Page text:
Blue Ridge Models
1/700 SS Normandie

Reviewed February 2017
by Martin J Quinn
The SS Normandie was one of the most famous ocean liners of all time. Built by Compagnie Générale Transatlantique (aka "French Lines"), for service on the North Atlantic route between Europe and America, she was the largest and fastest passenger ship afloat for a time. She is considered by many enthusiasts to be greatest - and most beautiful - of all the ocean liners. 

The ship was laid down in 1931, launched in 1932, and entered service in 1935. During her relatively short career, she made 139 westbound crossings from France to New York. She also won the trophy for fastest Atlantic crossing - the fabled Blue Riband - on numerous occasions. Built to a more radical Art Deco design, lavishly appointed to cater to the first class crowd, Normandie was never a real commercial success, and was occasionally subsidized by the French government. 

Her biggest rival, Cunard's Queen Mary, which was launched a year after the French Lines ship, was also well appointed, but built to a more traditional design, with more room for second and third class passengers. As a result, she tended to draw bigger bookings. 

Cunard announced that Queen Mary, when launched, would be over 80,000 tons, which would eclipse the size of Normandie. To keep the title of world's largest liner, Normandie underwent a refit in 1936, adding several thousand tons, mostly due to the addition of an enclosed tourist lounge on the aft boat deck. The record of largest liner was one she held, until the arrival of Queen Mary's running mate, Queen Elizabeth, in 1940. Normandie also swapped her three bladed propellers for four bladed props during this refit, which, along with some structural changes, helped reduce problems with vibrations. 

When war erupted in Europe, Normandie was in New York City - a place she would never again leave under her own power. First interned in September, 1939, then seized by the US Government just days after the attack on Pearl Harbor, Normandie - now named Lafayette by the Americans - was slated for conversion to a troopship. On February 9, 1942, during the rush to finish work, a workman's welding torch ignited life vests, which in turned ignited wood paneling that had not yet been removed. The fire quickly spread, and the efforts to contain it were mishandled. As water was poured in, the ship began to list. A suggestion from her designer, Vladimir Yourkevitch, to open the sea cocks and let her settle in the shallow water was rejected. In the end, she was abandoned and capsized in the middle of the night, crushing a fire boat in the process.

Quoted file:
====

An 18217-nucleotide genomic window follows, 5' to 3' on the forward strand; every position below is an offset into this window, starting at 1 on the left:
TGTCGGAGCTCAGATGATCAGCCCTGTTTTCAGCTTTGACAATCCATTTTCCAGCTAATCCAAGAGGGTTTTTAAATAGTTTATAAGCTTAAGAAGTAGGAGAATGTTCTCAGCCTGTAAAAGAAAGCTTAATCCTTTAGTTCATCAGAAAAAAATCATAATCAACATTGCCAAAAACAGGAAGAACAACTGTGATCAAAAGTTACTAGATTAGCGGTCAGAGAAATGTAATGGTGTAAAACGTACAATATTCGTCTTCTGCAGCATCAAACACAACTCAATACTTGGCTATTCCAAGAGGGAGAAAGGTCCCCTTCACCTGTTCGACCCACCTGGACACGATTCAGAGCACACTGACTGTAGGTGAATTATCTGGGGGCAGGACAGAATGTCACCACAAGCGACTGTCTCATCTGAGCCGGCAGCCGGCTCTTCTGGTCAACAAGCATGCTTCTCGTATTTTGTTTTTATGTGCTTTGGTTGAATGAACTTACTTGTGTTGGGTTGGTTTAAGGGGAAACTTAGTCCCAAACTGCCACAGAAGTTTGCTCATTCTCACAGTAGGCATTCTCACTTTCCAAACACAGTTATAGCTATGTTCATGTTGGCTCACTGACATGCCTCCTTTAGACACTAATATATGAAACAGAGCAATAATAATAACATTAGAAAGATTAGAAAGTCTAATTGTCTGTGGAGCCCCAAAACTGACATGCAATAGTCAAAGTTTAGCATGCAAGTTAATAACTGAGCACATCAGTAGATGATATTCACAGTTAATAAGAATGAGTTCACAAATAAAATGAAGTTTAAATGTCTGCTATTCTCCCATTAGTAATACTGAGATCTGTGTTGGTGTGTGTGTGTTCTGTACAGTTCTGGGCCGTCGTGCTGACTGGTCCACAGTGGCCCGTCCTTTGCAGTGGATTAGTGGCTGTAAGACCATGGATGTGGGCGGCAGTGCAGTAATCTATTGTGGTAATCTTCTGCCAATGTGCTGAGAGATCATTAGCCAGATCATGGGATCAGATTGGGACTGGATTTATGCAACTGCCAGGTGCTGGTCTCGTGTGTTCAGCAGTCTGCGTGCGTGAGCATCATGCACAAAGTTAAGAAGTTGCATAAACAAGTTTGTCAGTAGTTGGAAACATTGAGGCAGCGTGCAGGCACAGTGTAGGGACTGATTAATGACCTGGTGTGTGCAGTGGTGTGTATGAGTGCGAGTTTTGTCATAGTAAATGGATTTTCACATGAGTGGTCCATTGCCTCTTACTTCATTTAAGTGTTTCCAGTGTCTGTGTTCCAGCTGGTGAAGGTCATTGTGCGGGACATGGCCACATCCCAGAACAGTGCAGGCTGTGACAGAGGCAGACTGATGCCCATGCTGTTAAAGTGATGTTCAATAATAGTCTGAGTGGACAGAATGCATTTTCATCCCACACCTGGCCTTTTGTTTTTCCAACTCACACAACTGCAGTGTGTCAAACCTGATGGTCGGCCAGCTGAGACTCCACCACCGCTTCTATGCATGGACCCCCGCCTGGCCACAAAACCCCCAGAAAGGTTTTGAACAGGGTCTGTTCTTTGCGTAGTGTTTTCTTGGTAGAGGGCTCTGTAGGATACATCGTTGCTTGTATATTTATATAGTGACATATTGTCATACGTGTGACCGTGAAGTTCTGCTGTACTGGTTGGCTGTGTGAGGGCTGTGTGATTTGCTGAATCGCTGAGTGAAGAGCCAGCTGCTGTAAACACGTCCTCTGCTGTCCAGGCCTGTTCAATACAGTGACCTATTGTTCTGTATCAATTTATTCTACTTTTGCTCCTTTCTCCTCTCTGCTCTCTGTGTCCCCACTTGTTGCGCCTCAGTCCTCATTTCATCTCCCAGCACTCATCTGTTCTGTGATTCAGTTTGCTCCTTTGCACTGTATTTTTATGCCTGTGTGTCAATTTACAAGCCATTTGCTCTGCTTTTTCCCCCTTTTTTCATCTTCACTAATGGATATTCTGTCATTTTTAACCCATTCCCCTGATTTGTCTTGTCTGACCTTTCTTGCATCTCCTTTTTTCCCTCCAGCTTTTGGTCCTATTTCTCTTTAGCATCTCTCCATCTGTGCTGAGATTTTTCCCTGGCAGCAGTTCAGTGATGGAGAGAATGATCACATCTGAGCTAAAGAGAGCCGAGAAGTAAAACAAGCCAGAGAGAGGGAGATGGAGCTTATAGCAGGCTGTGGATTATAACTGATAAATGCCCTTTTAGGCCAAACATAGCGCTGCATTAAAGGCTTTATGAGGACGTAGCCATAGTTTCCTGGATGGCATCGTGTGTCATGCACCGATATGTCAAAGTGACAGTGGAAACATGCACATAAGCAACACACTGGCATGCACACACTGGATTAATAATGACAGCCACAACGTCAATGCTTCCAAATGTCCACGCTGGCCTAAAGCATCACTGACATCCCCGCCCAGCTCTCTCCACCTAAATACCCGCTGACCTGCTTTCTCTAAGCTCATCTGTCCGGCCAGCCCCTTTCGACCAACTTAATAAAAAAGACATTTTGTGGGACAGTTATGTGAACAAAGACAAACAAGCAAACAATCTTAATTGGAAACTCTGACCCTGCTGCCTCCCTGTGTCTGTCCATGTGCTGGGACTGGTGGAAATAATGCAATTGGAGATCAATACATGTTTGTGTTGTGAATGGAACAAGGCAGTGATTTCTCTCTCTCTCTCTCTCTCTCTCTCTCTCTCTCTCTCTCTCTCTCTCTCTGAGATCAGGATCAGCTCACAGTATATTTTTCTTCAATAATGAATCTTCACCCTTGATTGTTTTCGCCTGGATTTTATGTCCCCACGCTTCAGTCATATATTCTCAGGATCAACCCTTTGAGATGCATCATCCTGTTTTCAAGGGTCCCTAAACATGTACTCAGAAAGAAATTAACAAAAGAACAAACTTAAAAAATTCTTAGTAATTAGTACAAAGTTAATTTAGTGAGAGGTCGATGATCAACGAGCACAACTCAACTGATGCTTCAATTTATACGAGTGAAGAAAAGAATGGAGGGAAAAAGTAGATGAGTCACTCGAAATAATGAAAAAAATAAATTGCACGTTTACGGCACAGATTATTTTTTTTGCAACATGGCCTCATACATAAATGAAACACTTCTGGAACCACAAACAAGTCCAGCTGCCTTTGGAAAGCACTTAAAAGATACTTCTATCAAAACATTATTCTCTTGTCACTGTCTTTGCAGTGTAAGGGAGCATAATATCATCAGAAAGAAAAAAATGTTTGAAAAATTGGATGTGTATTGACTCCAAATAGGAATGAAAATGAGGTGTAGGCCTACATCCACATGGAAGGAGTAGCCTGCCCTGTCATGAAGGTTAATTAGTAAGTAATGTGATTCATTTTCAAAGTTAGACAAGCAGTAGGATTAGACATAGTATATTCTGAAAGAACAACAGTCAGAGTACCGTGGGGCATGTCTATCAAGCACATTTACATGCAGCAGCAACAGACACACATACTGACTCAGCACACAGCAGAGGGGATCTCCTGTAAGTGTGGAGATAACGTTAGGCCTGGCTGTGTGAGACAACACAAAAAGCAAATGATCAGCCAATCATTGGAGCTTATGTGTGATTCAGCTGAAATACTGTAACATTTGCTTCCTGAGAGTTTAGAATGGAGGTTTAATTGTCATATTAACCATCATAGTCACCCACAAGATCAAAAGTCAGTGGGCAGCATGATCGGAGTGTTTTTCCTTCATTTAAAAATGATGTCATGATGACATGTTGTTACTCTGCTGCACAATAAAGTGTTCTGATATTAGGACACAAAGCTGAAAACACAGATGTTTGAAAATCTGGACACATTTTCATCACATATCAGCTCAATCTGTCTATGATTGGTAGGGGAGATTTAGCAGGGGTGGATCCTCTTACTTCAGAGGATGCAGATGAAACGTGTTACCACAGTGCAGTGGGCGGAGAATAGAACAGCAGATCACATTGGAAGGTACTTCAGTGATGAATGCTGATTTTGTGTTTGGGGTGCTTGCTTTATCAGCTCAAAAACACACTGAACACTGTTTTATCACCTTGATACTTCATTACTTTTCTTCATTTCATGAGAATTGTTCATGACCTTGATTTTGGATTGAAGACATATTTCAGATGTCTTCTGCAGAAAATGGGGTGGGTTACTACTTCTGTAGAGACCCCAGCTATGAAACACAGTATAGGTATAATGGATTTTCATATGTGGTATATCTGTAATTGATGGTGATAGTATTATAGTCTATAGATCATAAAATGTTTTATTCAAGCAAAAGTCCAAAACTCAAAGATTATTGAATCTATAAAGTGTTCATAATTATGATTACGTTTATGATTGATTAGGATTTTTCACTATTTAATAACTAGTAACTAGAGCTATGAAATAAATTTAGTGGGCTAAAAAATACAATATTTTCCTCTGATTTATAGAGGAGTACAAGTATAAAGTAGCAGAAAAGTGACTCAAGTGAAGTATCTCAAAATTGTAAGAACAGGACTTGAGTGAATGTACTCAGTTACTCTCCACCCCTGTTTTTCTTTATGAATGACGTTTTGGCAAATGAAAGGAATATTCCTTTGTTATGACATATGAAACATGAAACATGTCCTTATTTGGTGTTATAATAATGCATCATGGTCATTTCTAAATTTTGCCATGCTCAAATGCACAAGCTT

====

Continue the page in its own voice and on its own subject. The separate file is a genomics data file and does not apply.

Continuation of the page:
Salvaged and raised by August, 1943, plans to convert Lafayette to an aircraft transport were abandoned, due to the damage to her hull and machinery. She was sold, post war, and scrapped in Port Newark, New Jersey, starting in October, 1946. 

For more information on Normandie, see her Wikipedia page, where most of this information was taken from. You can also find many photos of Normandie in the French Language Navies & Histoire #23

The Blue Ridge Models Normandie

The Blue Ridge Model Normandie comes in a large, sturdy box, adorned with 3D renderings of the ship in her various guises. Upon opening the flip-top box, you'll find the photo-etch (four frets) and instruction booklet (in a plastic insert) taped to the inside of the box top.